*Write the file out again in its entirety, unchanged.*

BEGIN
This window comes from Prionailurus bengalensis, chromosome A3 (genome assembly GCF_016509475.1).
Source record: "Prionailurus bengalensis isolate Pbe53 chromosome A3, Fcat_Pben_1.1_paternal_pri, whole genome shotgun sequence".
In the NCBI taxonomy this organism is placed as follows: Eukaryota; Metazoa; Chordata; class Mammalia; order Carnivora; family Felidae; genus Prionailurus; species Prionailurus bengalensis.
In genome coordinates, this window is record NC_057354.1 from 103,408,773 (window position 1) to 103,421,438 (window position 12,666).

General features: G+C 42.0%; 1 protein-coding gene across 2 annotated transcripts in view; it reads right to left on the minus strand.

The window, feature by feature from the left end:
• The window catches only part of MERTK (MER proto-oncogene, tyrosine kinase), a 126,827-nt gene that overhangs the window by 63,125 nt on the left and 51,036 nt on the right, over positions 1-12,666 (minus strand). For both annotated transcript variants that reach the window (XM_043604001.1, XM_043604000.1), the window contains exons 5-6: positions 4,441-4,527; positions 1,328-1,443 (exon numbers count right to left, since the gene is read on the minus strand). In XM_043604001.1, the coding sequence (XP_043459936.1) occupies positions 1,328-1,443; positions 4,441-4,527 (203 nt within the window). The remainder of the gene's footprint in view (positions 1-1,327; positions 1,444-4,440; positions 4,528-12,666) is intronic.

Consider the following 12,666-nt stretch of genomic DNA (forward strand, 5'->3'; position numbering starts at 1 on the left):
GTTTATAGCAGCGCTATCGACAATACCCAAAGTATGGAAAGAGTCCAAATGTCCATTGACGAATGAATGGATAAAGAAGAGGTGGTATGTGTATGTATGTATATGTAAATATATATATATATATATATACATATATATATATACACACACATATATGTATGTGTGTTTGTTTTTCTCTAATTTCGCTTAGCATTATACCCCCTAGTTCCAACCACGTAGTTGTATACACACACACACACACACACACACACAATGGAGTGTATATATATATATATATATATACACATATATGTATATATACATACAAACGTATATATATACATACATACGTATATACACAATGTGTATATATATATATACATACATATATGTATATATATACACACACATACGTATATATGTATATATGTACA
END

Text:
This window comes from Prionailurus bengalensis, chromosome A3 (genome assembly GCF_016509475.1).
Source record: "Prionailurus bengalensis isolate Pbe53 chromosome A3, Fcat_Pben_1.1_paternal_pri, whole genome shotgun sequence".
In the NCBI taxonomy this organism is placed as follows: Eukaryota; Metazoa; Chordata; class Mammalia; order Carnivora; family Felidae; genus Prionailurus; species Prionailurus bengalensis.
In genome coordinates, this window is record NC_057354.1 from 103,408,773 (window position 1) to 103,421,438 (window position 12,666).

General features: G+C 42.0%; 1 protein-coding gene across 2 annotated transcripts in view; it reads right to left on the minus strand.

The window, feature by feature from the left end:
• The window catches only part of MERTK (MER proto-oncogene, tyrosine kinase), a 126,827-nt gene that overhangs the window by 63,125 nt on the left and 51,036 nt on the right, over positions 1-12,666 (minus strand). For both annotated transcript variants that reach the window (XM_043604001.1, XM_043604000.1), the window contains exons 5-6: positions 4,441-4,527; positions 1,328-1,443 (exon numbers count right to left, since the gene is read on the minus strand). In XM_043604001.1, the coding sequence (XP_043459936.1) occupies positions 1,328-1,443; positions 4,441-4,527 (203 nt within the window). The remainder of the gene's footprint in view (positions 1-1,327; positions 1,444-4,440; positions 4,528-12,666) is intronic.

Consider the following 12,666-nt stretch of genomic DNA (forward strand, 5'->3'; position numbering starts at 1 on the left):
GTTTATAGCAGCGCTATCGACAATACCCAAAGTATGGAAAGAGTCCAAATGTCCATTGACGAATGAATGGATAAAGAAGAGGTGGTATGTGTATGTATGTATATGTAAATATATATATATATATATATACATATATATATATACACACACATATATGTATGTGTGTTTGTTTTTCTCTAATTTCGCTTAGCATTATACCCCCTAGTTCCAACCACGTAGTTGTATACACACACACACACACACACACACACAATGGAGTGTATATATATATATATATATATACACATATATGTATATATACATACAAACGTATATATATACATACATACGTATATACACAATGTGTATATATATATATACATACATATATGTATATATATACACACACATACGTATATATGTATATATGTACA